With a structure of this type the surfaces of the fulcrum means are shaped so as to permit the cap to be rotated about the fulcrum means so as to at least partially disengage the flange means when the cap is in the process of being moved from the closed to the opened position. By virtue of this type of structure the flange means can be disengaged to a sufficient extent so that the cap can be moved to open the closure structure by a downward thrust. This is considered to be important since it is comparatively easy to push downward against the closure with a significant force. This manner of operation is considered to be easier and more desirable than opening a closure structure of the type indicated using a tab as a lever arm.
BRIEF DESCRIPTION OF THE DRAWINGS The invention is best more fully explained with reference to the accompanying drawings in which:
FIG. 1 is an isometric view of a presently preferred embodiment or form of a closure structure in accordance with this invention;
FIG. 2 is a side elevational view of the closure structure shown in FIG. 1;
FIG. 3 is a cross-sectional view taken at line 3-3 of FIG. 1;
FIG. 4 is an isometric view of a modified closure structure in accordance with this invention;
FIG. 5 is a side elevational view of the closure structure shown in FIG. 4;
FIG. 6 is a cross-sectional view taken at line 6-6 of FIG. 4;
FIG. 7 is an isometric view of a slightly altered form of the closure structure illustrated in FIG. 4.
The different closure structures illustrated in the drawing embody certain principles or concepts as are set forth and defined in the appended claims forming a part of this disclosure. These principles or concepts can be applied in a wide variety of differently appearing and somewhat differently constructed closures through the use or exercise of routine skill in the bottle closure field.
DETAILED DESCRIPTION In FIG. 1 of the drawing there is shown a closure 10 v which includes a base or base portion 12. This base I2 is formed so as to include a top 14 which carries a dependent annular skirt 16 and a concentric dependent hollow plug 18. This skirt l6 and the plug 18 are conventional means for mounting a closure such as the closure 10 upon a container such as a squeeze polyethylene bottle (not shown) so that during the use of the closure 10 fluid can be exhausted from such a container through an opening 20 in the top 14. The particular opening 20 illustrated is formed by what may be referred to as a "blind slot method so as to include internal shoulders 22. This particular opening 20 is thus shaped so essentially it goes through the top 14 at an angle. This is desired for certain dispensing closures.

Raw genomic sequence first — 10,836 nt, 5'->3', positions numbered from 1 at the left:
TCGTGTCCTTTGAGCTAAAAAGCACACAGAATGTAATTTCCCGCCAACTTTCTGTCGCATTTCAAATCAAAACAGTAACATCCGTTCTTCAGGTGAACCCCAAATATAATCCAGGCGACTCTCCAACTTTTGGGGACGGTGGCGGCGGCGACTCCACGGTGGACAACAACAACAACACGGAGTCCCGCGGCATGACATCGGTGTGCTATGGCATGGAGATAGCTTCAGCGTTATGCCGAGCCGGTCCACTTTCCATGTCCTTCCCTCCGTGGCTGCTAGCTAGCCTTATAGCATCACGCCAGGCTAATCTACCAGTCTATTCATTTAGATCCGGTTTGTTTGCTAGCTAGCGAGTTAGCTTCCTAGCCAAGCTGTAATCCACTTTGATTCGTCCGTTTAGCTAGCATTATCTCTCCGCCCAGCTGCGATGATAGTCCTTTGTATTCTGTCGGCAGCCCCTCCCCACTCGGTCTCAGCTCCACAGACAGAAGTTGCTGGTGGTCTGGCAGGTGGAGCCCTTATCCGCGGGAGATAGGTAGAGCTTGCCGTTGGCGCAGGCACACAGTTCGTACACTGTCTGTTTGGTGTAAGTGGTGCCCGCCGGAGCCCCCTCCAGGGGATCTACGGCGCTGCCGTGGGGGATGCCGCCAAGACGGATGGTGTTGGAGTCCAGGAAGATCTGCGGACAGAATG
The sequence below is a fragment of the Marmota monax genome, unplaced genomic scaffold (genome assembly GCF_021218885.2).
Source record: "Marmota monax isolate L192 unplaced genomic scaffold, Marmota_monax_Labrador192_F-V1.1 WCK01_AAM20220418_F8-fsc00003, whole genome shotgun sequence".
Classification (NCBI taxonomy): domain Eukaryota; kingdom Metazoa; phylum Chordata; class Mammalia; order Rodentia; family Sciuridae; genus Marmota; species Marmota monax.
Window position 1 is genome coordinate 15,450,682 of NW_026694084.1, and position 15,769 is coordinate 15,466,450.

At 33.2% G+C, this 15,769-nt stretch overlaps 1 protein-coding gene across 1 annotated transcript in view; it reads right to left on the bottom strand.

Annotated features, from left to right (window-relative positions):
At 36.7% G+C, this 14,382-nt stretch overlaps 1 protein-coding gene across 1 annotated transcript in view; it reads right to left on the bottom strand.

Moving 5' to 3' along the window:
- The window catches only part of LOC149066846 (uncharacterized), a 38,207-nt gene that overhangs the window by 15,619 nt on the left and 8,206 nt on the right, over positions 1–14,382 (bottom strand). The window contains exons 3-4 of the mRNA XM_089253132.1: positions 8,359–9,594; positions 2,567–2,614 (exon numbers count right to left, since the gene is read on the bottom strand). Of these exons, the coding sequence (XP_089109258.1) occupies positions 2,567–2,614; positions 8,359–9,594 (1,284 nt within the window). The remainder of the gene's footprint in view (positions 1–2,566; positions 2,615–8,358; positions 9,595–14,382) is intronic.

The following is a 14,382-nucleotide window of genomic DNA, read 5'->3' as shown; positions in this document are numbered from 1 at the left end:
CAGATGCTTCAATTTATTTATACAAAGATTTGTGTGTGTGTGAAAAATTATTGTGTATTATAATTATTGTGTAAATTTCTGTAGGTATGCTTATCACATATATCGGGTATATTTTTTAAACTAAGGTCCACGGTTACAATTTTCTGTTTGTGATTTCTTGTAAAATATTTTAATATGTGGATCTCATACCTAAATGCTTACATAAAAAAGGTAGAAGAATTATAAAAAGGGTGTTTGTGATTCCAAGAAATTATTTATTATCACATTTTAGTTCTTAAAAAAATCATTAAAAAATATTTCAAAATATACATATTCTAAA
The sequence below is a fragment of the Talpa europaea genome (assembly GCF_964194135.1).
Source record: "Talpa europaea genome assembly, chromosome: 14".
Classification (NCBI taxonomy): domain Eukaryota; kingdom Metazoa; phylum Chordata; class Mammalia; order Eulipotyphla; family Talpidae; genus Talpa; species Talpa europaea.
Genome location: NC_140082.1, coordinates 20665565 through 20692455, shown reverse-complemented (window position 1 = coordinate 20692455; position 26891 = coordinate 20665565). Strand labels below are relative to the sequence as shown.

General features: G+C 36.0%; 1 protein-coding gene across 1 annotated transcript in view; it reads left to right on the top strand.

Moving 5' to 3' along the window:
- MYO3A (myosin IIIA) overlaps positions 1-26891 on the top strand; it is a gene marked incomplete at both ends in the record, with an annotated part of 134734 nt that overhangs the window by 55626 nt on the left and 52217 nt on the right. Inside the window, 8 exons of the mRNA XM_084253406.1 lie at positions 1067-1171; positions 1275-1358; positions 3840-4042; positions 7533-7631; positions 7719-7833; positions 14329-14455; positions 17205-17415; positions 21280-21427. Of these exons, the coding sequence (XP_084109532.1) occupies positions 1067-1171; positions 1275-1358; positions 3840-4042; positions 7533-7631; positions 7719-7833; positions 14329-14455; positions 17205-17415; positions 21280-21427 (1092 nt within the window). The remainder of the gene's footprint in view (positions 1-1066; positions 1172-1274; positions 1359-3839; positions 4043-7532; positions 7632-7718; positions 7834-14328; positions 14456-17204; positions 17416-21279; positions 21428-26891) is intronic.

The top 14 also includes a peripheral groove 24 having a rear portion 26 which is recessed within the top 14 to a greater extent than the remainder of the groove 24. This recessed rear portion 26 is separated from the remainder of the groove 24 by two shoulders 28 located opposite from one another equidistant from a flexible strap 30 located at the rear of the closure 10. A continuous external downwardly directed flange 32 extends completely around the top 14 in a plane perpendicular to the axis going through the skirt l6 and the plug 18.
It will be noted that the principal portion of the groove 24 and the rear portion 26 are located in two different planes which are also perpendicular to this axis. In the structure shown the shoulders 28 are separated from one another less than [80 around this axis and are symmetrically located about an imaginary line extending from the center of the strap 30 through this axis.
The strap 30 carries a cap 34 so that this cap 34 may be positioned in a closed position as shown in FIGS. l-3 of the drawing and so that this cap 34 may be swung away from the top 14. This cap 34 includes a peripheral skirt 36 and a top 38. The skirt 36 is dimensioned so as to fit around the flange 32 so that an upwardly directed flange 40 on it is located in such a position so as to engage the flange 32 in order to firmly hold the cap 34 in place. The top 38 also includes a centrally located plug 42 which engages the interior of the opening 20 in such a manner as to further hold the cap 34 in place. This plug 42 is primarily intended to fit within the opening 20 so as to seal when the cap 34 is in place.
It is to be noted that the strap 30 is connected to the skirt 36 in such a manner as to permit the cap 34 to be pivoted from the closed position illustrated in which the skirt 36 just fits within the groove 24 so that the bottom of the skirt 36 is invisible or hidden from view to a position in which the cap 34 is tilted or rotated about the shoulders 28 so that the skirt 36 fits against the bottom of the rear portion 26 adjacent to the strap 30. For this mode of operation to be achieved it is necessary for the entire closure to-be formed of a temporarily deformable material such as polyethylene, polypropylene or the like. In theory it would be possible to form either the base 12 or the cap 34 out of such a material capable of temporary deformation and to form the other part out of a more rigid material.